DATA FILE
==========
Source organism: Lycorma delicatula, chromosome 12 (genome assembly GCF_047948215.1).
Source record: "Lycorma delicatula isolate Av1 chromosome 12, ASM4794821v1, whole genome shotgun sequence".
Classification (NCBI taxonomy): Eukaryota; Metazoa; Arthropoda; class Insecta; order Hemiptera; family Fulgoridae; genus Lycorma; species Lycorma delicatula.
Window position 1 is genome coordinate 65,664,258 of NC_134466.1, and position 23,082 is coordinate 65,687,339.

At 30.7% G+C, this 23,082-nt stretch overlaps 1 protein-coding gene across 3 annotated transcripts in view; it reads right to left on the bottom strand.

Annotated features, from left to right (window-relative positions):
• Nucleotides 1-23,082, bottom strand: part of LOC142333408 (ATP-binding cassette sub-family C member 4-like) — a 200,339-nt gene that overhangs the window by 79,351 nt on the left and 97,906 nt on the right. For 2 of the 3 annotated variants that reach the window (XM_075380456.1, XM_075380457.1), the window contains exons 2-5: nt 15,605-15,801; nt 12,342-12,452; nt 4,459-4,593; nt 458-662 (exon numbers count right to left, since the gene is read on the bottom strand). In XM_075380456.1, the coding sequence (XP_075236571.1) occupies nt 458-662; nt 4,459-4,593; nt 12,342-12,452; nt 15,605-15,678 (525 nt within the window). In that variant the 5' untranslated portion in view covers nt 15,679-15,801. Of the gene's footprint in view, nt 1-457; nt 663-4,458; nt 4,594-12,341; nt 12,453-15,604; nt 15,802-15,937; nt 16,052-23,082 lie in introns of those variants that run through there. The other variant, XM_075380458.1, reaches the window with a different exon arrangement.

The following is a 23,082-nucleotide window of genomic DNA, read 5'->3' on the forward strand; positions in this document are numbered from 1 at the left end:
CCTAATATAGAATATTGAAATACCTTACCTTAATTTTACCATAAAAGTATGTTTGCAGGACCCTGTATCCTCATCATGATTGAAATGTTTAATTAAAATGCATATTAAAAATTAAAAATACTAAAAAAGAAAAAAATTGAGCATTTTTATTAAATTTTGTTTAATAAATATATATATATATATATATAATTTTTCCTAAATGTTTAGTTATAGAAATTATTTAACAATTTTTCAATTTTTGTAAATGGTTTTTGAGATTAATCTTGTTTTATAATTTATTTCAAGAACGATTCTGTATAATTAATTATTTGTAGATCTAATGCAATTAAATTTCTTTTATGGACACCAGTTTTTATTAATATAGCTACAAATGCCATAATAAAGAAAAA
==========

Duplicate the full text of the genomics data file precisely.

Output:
Source organism: Lycorma delicatula, chromosome 12 (genome assembly GCF_047948215.1).
Source record: "Lycorma delicatula isolate Av1 chromosome 12, ASM4794821v1, whole genome shotgun sequence".
Classification (NCBI taxonomy): Eukaryota; Metazoa; Arthropoda; class Insecta; order Hemiptera; family Fulgoridae; genus Lycorma; species Lycorma delicatula.
Window position 1 is genome coordinate 65,664,258 of NC_134466.1, and position 23,082 is coordinate 65,687,339.

At 30.7% G+C, this 23,082-nt stretch overlaps 1 protein-coding gene across 3 annotated transcripts in view; it reads right to left on the bottom strand.

Annotated features, from left to right (window-relative positions):
• Nucleotides 1-23,082, bottom strand: part of LOC142333408 (ATP-binding cassette sub-family C member 4-like) — a 200,339-nt gene that overhangs the window by 79,351 nt on the left and 97,906 nt on the right. For 2 of the 3 annotated variants that reach the window (XM_075380456.1, XM_075380457.1), the window contains exons 2-5: nt 15,605-15,801; nt 12,342-12,452; nt 4,459-4,593; nt 458-662 (exon numbers count right to left, since the gene is read on the bottom strand). In XM_075380456.1, the coding sequence (XP_075236571.1) occupies nt 458-662; nt 4,459-4,593; nt 12,342-12,452; nt 15,605-15,678 (525 nt within the window). In that variant the 5' untranslated portion in view covers nt 15,679-15,801. Of the gene's footprint in view, nt 1-457; nt 663-4,458; nt 4,594-12,341; nt 12,453-15,604; nt 15,802-15,937; nt 16,052-23,082 lie in introns of those variants that run through there. The other variant, XM_075380458.1, reaches the window with a different exon arrangement.

The following is a 23,082-nucleotide window of genomic DNA, read 5'->3' on the forward strand; positions in this document are numbered from 1 at the left end:
CCTAATATAGAATATTGAAATACCTTACCTTAATTTTACCATAAAAGTATGTTTGCAGGACCCTGTATCCTCATCATGATTGAAATGTTTAATTAAAATGCATATTAAAAATTAAAAATACTAAAAAAGAAAAAAATTGAGCATTTTTATTAAATTTTGTTTAATAAATATATATATATATATATATAATTTTTCCTAAATGTTTAGTTATAGAAATTATTTAACAATTTTTCAATTTTTGTAAATGGTTTTTGAGATTAATCTTGTTTTATAATTTATTTCAAGAACGATTCTGTATAATTAATTATTTGTAGATCTAATGCAATTAAATTTCTTTTATGGACACCAGTTTTTATTAATATAGCTACAAATGCCATAATAAAGAAAAA